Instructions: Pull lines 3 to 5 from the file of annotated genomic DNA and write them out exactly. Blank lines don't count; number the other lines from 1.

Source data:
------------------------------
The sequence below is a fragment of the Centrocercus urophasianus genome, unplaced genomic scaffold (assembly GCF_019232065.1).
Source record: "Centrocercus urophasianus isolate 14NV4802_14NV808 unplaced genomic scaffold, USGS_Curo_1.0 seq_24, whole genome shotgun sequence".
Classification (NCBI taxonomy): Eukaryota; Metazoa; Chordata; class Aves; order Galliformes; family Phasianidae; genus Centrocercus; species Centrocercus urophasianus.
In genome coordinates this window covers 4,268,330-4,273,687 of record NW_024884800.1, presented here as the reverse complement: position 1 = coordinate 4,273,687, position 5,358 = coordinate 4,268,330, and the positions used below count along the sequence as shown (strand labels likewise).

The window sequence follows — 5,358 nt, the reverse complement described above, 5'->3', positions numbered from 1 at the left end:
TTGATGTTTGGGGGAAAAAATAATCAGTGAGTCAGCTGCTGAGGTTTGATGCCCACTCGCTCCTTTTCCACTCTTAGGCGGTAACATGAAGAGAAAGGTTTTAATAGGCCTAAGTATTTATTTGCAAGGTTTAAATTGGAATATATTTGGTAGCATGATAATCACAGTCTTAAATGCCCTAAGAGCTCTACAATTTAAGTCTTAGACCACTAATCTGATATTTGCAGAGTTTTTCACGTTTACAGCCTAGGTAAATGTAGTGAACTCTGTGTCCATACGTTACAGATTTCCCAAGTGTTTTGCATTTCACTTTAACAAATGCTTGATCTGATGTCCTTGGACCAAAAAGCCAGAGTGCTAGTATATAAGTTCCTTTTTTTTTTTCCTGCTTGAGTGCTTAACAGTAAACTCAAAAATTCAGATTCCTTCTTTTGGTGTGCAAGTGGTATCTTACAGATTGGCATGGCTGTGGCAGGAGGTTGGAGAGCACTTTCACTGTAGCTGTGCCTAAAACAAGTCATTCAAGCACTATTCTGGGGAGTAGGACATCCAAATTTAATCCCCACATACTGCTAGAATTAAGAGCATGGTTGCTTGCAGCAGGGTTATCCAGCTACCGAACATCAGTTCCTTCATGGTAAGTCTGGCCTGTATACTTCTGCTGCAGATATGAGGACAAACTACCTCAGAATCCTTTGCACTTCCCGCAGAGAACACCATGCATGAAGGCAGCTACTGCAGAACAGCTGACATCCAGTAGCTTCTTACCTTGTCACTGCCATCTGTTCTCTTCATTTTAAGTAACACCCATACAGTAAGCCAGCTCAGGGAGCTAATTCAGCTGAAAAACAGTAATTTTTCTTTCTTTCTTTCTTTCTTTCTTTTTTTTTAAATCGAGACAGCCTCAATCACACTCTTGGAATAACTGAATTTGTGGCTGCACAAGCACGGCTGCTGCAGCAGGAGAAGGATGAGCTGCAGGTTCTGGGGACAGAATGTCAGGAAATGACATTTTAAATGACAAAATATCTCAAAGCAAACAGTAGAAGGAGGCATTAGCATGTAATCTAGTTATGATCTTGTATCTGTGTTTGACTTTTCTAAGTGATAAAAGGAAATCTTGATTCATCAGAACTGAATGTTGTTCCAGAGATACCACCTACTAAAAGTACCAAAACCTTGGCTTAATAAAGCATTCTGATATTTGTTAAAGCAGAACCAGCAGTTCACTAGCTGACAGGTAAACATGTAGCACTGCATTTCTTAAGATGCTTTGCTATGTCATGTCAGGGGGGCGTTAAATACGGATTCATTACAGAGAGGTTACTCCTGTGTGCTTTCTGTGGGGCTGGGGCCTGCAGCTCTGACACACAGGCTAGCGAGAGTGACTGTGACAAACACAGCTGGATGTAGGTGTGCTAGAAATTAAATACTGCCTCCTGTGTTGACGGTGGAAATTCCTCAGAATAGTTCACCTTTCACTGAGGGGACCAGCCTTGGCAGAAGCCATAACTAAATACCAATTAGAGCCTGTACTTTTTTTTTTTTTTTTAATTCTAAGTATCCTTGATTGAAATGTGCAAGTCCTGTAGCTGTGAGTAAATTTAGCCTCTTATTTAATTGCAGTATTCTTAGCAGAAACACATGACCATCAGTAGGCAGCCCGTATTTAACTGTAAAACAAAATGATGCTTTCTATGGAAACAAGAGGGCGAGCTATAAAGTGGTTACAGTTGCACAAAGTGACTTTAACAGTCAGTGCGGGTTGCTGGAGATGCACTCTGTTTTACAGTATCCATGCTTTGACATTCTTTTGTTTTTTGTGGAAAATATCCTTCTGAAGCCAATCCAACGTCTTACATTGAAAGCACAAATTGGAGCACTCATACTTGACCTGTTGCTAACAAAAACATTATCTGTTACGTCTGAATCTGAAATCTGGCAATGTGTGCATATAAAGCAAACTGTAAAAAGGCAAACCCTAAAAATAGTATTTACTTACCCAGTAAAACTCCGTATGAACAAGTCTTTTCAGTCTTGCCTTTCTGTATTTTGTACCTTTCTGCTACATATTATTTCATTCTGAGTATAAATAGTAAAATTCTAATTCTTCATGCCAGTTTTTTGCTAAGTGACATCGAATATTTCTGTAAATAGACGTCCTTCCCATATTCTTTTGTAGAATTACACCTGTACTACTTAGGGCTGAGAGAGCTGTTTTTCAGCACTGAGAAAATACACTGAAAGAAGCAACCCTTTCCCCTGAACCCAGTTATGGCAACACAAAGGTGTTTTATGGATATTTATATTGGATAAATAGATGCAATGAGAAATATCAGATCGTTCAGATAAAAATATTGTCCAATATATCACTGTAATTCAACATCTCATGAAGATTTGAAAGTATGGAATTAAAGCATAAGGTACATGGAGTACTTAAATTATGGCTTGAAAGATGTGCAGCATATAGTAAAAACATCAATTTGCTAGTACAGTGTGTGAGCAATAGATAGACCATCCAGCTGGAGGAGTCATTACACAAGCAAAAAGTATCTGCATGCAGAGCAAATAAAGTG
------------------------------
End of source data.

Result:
Classification (NCBI taxonomy): Eukaryota; Metazoa; Chordata; class Aves; order Galliformes; family Phasianidae; genus Centrocercus; species Centrocercus urophasianus.
In genome coordinates this window covers 4,268,330-4,273,687 of record NW_024884800.1, presented here as the reverse complement: position 1 = coordinate 4,273,687, position 5,358 = coordinate 4,268,330, and the positions used below count along the sequence as shown (strand labels likewise).

The window sequence follows — 5,358 nt, the reverse complement described above, 5'->3', positions numbered from 1 at the left end: